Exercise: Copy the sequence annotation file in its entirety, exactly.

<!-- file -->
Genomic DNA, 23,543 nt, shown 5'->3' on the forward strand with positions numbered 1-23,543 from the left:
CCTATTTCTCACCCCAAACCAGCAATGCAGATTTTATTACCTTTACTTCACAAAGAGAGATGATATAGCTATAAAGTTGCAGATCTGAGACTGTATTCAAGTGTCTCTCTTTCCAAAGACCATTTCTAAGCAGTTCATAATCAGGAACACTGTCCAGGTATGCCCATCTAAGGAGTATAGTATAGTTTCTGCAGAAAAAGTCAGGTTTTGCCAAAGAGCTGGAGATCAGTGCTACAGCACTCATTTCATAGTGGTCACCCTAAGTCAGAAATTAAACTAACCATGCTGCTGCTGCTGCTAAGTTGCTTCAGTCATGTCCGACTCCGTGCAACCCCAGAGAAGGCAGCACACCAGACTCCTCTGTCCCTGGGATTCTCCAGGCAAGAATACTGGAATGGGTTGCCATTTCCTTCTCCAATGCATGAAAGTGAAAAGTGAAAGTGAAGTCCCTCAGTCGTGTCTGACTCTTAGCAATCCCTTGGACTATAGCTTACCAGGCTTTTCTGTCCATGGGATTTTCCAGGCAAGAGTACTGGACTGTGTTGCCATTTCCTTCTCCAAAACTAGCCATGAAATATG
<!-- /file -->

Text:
Genomic DNA, 23,543 nt, shown 5'->3' on the forward strand with positions numbered 1-23,543 from the left:
CCTATTTCTCACCCCAAACCAGCAATGCAGATTTTATTACCTTTACTTCACAAAGAGAGATGATATAGCTATAAAGTTGCAGATCTGAGACTGTATTCAAGTGTCTCTCTTTCCAAAGACCATTTCTAAGCAGTTCATAATCAGGAACACTGTCCAGGTATGCCCATCTAAGGAGTATAGTATAGTTTCTGCAGAAAAAGTCAGGTTTTGCCAAAGAGCTGGAGATCAGTGCTACAGCACTCATTTCATAGTGGTCACCCTAAGTCAGAAATTAAACTAACCATGCTGCTGCTGCTGCTAAGTTGCTTCAGTCATGTCCGACTCCGTGCAACCCCAGAGAAGGCAGCACACCAGACTCCTCTGTCCCTGGGATTCTCCAGGCAAGAATACTGGAATGGGTTGCCATTTCCTTCTCCAATGCATGAAAGTGAAAAGTGAAAGTGAAGTCCCTCAGTCGTGTCTGACTCTTAGCAATCCCTTGGACTATAGCTTACCAGGCTTTTCTGTCCATGGGATTTTCCAGGCAAGAGTACTGGACTGTGTTGCCATTTCCTTCTCCAAAACTAGCCATGAAATATG